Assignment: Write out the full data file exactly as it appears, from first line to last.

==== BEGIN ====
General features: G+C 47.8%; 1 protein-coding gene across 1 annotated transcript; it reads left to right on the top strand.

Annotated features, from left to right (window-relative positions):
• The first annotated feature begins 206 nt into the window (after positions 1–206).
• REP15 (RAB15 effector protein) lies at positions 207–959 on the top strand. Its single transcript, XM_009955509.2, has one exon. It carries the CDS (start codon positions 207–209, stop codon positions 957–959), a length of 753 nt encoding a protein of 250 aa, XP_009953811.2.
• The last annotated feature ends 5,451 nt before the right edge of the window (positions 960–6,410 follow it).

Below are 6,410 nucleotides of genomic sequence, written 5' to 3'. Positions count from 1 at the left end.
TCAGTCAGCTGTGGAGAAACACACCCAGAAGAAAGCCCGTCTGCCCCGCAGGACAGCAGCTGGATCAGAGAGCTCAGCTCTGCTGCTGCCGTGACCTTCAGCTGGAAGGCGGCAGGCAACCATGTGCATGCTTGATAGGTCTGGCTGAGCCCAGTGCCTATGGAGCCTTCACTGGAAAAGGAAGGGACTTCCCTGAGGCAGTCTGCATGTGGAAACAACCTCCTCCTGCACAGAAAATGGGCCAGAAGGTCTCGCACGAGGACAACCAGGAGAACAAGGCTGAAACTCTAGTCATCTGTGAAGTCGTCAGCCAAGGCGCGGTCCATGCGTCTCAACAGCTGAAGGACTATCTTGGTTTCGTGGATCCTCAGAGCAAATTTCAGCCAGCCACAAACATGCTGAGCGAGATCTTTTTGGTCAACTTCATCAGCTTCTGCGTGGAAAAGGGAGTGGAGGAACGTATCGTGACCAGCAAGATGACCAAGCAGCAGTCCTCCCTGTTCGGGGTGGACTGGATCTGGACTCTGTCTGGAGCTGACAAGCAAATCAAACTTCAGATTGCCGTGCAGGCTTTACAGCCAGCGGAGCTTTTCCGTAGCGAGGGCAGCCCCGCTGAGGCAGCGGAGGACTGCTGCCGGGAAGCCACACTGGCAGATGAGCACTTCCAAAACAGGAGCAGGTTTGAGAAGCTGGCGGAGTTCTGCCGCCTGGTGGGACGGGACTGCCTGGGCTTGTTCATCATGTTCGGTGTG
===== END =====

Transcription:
General features: G+C 47.8%; 1 protein-coding gene across 1 annotated transcript; it reads left to right on the top strand.

Annotated features, from left to right (window-relative positions):
• The first annotated feature begins 206 nt into the window (after positions 1–206).
• REP15 (RAB15 effector protein) lies at positions 207–959 on the top strand. Its single transcript, XM_009955509.2, has one exon. It carries the CDS (start codon positions 207–209, stop codon positions 957–959), a length of 753 nt encoding a protein of 250 aa, XP_009953811.2.
• The last annotated feature ends 5,451 nt before the right edge of the window (positions 960–6,410 follow it).

Below are 6,410 nucleotides of genomic sequence, written 5' to 3'. Positions count from 1 at the left end.
TCAGTCAGCTGTGGAGAAACACACCCAGAAGAAAGCCCGTCTGCCCCGCAGGACAGCAGCTGGATCAGAGAGCTCAGCTCTGCTGCTGCCGTGACCTTCAGCTGGAAGGCGGCAGGCAACCATGTGCATGCTTGATAGGTCTGGCTGAGCCCAGTGCCTATGGAGCCTTCACTGGAAAAGGAAGGGACTTCCCTGAGGCAGTCTGCATGTGGAAACAACCTCCTCCTGCACAGAAAATGGGCCAGAAGGTCTCGCACGAGGACAACCAGGAGAACAAGGCTGAAACTCTAGTCATCTGTGAAGTCGTCAGCCAAGGCGCGGTCCATGCGTCTCAACAGCTGAAGGACTATCTTGGTTTCGTGGATCCTCAGAGCAAATTTCAGCCAGCCACAAACATGCTGAGCGAGATCTTTTTGGTCAACTTCATCAGCTTCTGCGTGGAAAAGGGAGTGGAGGAACGTATCGTGACCAGCAAGATGACCAAGCAGCAGTCCTCCCTGTTCGGGGTGGACTGGATCTGGACTCTGTCTGGAGCTGACAAGCAAATCAAACTTCAGATTGCCGTGCAGGCTTTACAGCCAGCGGAGCTTTTCCGTAGCGAGGGCAGCCCCGCTGAGGCAGCGGAGGACTGCTGCCGGGAAGCCACACTGGCAGATGAGCACTTCCAAAACAGGAGCAGGTTTGAGAAGCTGGCGGAGTTCTGCCGCCTGGTGGGACGGGACTGCCTGGGCTTGTTCATCATGTTCGGTGTG